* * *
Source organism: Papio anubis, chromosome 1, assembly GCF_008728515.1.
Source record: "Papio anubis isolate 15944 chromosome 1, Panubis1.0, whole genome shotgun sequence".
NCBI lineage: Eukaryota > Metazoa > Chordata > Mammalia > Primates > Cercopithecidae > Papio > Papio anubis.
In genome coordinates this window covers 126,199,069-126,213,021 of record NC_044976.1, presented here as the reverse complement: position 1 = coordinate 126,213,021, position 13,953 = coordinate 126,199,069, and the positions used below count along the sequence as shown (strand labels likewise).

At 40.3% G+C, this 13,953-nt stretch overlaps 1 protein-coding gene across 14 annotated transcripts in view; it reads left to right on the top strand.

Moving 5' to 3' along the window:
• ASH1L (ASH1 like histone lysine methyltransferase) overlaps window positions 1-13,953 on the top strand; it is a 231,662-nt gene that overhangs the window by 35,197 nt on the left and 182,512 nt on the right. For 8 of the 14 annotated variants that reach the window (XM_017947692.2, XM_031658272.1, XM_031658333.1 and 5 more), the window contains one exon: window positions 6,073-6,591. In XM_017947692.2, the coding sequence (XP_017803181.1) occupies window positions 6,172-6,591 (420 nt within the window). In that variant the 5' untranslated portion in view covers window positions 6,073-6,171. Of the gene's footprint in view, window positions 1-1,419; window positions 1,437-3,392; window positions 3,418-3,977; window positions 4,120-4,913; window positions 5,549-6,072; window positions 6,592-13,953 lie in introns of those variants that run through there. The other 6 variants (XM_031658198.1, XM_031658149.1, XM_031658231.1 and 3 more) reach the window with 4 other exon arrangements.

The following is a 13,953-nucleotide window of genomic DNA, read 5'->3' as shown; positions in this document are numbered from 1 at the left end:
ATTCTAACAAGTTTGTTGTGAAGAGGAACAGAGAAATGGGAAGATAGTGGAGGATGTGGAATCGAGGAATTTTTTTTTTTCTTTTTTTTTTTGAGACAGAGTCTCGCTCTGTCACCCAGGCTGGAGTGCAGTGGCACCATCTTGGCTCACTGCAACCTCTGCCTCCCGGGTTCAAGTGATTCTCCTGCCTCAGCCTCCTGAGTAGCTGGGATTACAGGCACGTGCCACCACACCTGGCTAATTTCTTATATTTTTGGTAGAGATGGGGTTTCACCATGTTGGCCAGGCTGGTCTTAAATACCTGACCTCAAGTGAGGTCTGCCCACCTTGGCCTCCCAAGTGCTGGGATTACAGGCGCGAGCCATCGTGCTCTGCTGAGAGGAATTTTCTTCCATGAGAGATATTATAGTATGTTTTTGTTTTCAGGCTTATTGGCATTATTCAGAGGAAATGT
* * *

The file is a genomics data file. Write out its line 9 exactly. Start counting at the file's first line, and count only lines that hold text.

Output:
ATTCTAACAAGTTTGTTGTGAAGAGGAACAGAGAAATGGGAAGATAGTGGAGGATGTGGAATCGAGGAATTTTTTTTTTTCTTTTTTTTTTTGAGACAGAGTCTCGCTCTGTCACCCAGGCTGGAGTGCAGTGGCACCATCTTGGCTCACTGCAACCTCTGCCTCCCGGGTTCAAGTGATTCTCCTGCCTCAGCCTCCTGAGTAGCTGGGATTACAGGCACGTGCCACCACACCTGGCTAATTTCTTATATTTTTGGTAGAGATGGGGTTTCACCATGTTGGCCAGGCTGGTCTTAAATACCTGACCTCAAGTGAGGTCTGCCCACCTTGGCCTCCCAAGTGCTGGGATTACAGGCGCGAGCCATCGTGCTCTGCTGAGAGGAATTTTCTTCCATGAGAGATATTATAGTATGTTTTTGTTTTCAGGCTTATTGGCATTATTCAGAGGAAATGT